WASHINGTON — A new mortgage disclosure regime due to take effect on Aug. 1 is unlikely to cause closing delays, according to Consumer Financial Protection Bureau Director Richard Cordray.
Under the new disclosures mandated by CFPB, homebuyers must receive the new closing disclosure three days prior to the closing. Lenders fear if they must make changes to the document, it could effectively cause a delay in closing.
But Cordray insisted that wouldn't be the case.
"The three-day requirement should not interfere with a successful closing, as some have claimed," Cordray told a National Association of Realtors conference on Tuesday.
Cordray stressed that there are "serious misunderstandings" about what last-minute changes to the closing disclosure would prompt a delay.
"The timing of the closing date is not going to change based on any problems you discover with the home on the final walk-through, even matters that may change some of the sales terms or require seller's credits," Cordray said.
There are only three circumstances that would delay a closing: an increase to the annual percentage rate by more than one-eighth of a percent for fixed-rate loans or more than one-fourth of a percent for variable-rate loans; the addition of a prepayment penalty to the loan; or a change in the basic loan product, such as moving from a fixed-rate loan to a variable-rate loan.
"That is it," Cordray said. "We recognize that various other things can and do change in the days leading up to the closing, so the rule makes allowances for those ordinary changes without delaying the closing date in ways that neither the buyer nor the seller may be able to accommodate very easily."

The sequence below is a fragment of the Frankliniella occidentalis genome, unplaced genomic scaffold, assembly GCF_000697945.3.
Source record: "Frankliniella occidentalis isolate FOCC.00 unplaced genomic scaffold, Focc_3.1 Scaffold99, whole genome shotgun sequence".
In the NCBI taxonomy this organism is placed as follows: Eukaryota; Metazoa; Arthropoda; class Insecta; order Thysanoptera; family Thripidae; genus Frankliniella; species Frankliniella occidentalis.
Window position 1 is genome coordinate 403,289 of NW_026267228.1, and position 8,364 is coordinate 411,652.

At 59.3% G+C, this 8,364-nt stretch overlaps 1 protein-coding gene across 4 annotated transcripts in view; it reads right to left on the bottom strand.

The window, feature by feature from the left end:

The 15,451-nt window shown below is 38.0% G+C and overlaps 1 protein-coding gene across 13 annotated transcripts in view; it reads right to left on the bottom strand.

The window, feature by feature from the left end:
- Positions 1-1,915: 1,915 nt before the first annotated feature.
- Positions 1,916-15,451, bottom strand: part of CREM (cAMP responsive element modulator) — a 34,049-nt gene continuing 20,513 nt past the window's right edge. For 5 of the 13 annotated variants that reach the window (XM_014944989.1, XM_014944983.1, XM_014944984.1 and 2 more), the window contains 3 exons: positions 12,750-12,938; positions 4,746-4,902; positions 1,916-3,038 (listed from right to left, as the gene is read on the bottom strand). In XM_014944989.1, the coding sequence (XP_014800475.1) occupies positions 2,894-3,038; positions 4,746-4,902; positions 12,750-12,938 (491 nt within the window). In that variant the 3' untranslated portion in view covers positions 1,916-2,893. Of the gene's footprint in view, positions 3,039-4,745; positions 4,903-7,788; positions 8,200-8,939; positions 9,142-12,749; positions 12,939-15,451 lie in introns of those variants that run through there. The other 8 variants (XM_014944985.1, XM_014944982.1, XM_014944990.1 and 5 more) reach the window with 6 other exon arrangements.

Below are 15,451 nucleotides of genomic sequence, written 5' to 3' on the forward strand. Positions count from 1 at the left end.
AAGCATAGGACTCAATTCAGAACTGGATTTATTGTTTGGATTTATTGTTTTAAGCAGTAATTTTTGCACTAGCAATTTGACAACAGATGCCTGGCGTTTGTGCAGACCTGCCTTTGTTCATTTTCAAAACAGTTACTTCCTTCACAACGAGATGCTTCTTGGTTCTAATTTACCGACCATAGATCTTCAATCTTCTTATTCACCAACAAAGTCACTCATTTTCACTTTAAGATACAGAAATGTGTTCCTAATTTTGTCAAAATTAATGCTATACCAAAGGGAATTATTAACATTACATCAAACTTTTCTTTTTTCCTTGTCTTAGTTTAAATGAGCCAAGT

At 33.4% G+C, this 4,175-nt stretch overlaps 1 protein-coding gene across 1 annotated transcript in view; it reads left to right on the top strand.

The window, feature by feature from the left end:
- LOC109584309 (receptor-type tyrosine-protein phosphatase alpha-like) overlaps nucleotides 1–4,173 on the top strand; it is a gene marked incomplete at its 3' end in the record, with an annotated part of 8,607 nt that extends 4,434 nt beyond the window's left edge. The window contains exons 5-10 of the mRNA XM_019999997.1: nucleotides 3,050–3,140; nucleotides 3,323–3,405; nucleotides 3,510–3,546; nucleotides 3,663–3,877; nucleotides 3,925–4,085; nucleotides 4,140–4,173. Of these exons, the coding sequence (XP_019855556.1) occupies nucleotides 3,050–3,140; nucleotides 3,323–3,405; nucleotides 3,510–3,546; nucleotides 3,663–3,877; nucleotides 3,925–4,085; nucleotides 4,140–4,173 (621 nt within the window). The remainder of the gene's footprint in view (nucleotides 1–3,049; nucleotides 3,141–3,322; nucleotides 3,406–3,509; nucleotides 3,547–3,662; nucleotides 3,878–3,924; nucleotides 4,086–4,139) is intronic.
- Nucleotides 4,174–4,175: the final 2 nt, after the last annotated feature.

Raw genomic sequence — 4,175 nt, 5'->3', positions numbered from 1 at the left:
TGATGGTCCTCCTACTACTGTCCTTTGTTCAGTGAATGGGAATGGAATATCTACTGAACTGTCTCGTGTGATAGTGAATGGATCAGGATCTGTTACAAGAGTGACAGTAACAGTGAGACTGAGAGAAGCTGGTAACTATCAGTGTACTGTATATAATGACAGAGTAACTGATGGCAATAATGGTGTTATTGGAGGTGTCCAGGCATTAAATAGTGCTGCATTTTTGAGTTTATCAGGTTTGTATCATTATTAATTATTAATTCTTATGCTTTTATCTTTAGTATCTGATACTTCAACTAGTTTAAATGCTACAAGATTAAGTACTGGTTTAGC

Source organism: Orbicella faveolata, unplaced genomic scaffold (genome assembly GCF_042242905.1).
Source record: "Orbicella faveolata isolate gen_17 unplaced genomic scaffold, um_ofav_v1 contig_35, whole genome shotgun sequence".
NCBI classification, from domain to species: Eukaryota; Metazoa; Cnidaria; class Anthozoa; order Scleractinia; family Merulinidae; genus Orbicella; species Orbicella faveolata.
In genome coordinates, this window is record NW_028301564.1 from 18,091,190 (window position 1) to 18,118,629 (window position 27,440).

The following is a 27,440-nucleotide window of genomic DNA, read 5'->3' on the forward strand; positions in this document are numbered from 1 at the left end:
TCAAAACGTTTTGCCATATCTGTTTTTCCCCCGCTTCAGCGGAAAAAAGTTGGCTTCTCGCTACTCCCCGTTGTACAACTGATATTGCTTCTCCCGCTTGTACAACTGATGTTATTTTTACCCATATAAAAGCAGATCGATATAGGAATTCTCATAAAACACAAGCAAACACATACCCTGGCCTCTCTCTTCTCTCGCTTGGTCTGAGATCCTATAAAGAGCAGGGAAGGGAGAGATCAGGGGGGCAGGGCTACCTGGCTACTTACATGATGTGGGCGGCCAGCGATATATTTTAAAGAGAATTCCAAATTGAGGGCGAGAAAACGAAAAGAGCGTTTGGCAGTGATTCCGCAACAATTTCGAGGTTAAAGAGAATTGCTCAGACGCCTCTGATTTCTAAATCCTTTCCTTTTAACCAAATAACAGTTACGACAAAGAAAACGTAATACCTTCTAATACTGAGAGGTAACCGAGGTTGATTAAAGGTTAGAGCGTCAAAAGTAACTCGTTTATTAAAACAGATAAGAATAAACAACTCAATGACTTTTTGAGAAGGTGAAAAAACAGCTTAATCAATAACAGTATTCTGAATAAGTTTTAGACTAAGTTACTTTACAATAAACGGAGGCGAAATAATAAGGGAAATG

Industry groups have been urging CFPB to provide a "hold harmless" period from Aug. 1 through the end of the year so that lenders, title companies and other won't face enforcement actions if they make mistakes.
In speaking to the Realtors, Cordray noted the Truth in Lending Act — Real Estate Settlement Procedures Act joint disclosure was finalized in November 2013 and the CFPB provided the industry with a 21-month implement period.
Cordray did not refer to a "hold harmless" period in his prepared remarks, but he noted that "most market players have put themselves in position to be ready by August, and others are getting ready as well."
However, Cordray is keeping his ear to the ground.
"Yet we continue to receive a great deal of input on this issue, and as always we are listening closely in order to consider and assess that input," he said.
The director seemed to dismiss critics, however, that the implementation of the new disclosure could be disruptive to the real estate and mortgage markets.
"I feel very confident in predicting that the housing recovery will show up this year and will sustain the economic recovery into the future," Cordray said.